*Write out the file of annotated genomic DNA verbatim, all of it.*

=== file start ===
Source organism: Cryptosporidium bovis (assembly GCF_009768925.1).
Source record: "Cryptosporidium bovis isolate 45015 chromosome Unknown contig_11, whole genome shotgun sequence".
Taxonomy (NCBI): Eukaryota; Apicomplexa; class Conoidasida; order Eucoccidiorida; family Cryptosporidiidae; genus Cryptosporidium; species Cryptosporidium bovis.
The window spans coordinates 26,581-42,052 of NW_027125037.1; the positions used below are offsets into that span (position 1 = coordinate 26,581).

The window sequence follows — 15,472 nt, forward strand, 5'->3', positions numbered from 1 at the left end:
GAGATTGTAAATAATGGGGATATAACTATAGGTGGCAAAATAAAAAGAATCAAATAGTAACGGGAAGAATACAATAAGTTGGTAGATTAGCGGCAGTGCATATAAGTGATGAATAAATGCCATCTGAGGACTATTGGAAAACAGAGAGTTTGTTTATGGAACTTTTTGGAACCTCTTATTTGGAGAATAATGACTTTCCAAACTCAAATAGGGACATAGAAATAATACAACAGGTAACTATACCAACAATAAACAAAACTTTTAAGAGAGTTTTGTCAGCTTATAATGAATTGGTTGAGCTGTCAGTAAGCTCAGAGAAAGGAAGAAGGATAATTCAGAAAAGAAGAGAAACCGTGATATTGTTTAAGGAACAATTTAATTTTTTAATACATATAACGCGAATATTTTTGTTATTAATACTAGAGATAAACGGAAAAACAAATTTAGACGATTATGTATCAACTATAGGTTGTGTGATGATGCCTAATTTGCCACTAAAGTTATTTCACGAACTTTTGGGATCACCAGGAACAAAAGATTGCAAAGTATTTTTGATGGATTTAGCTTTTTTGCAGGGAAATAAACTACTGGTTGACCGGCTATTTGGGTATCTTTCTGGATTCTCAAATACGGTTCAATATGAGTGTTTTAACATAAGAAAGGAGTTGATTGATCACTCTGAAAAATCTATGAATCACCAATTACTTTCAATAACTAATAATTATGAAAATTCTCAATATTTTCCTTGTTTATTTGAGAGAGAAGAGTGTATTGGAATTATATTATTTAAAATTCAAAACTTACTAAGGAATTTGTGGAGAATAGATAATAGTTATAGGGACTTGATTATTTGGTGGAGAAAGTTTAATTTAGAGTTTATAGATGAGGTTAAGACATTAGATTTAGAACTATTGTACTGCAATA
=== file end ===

Source organism: Cryptosporidium bovis (assembly GCF_009768925.1).
Source record: "Cryptosporidium bovis isolate 45015 chromosome Unknown contig_11, whole genome shotgun sequence".
Taxonomy (NCBI): Eukaryota; Apicomplexa; class Conoidasida; order Eucoccidiorida; family Cryptosporidiidae; genus Cryptosporidium; species Cryptosporidium bovis.
The window spans coordinates 26,581-42,052 of NW_027125037.1; the positions used below are offsets into that span (position 1 = coordinate 26,581).

The window sequence follows — 15,472 nt, forward strand, 5'->3', positions numbered from 1 at the left end:
GAGATTGTAAATAATGGGGATATAACTATAGGTGGCAAAATAAAAAGAATCAAATAGTAACGGGAAGAATACAATAAGTTGGTAGATTAGCGGCAGTGCATATAAGTGATGAATAAATGCCATCTGAGGACTATTGGAAAACAGAGAGTTTGTTTATGGAACTTTTTGGAACCTCTTATTTGGAGAATAATGACTTTCCAAACTCAAATAGGGACATAGAAATAATACAACAGGTAACTATACCAACAATAAACAAAACTTTTAAGAGAGTTTTGTCAGCTTATAATGAATTGGTTGAGCTGTCAGTAAGCTCAGAGAAAGGAAGAAGGATAATTCAGAAAAGAAGAGAAACCGTGATATTGTTTAAGGAACAATTTAATTTTTTAATACATATAACGCGAATATTTTTGTTATTAATACTAGAGATAAACGGAAAAACAAATTTAGACGATTATGTATCAACTATAGGTTGTGTGATGATGCCTAATTTGCCACTAAAGTTATTTCACGAACTTTTGGGATCACCAGGAACAAAAGATTGCAAAGTATTTTTGATGGATTTAGCTTTTTTGCAGGGAAATAAACTACTGGTTGACCGGCTATTTGGGTATCTTTCTGGATTCTCAAATACGGTTCAATATGAGTGTTTTAACATAAGAAAGGAGTTGATTGATCACTCTGAAAAATCTATGAATCACCAATTACTTTCAATAACTAATAATTATGAAAATTCTCAATATTTTCCTTGTTTATTTGAGAGAGAAGAGTGTATTGGAATTATATTATTTAAAATTCAAAACTTACTAAGGAATTTGTGGAGAATAGATAATAGTTATAGGGACTTGATTATTTGGTGGAGAAAGTTTAATTTAGAGTTTATAGATGAGGTTAAGACATTAGATTTAGAACTATTGTACTGCAATA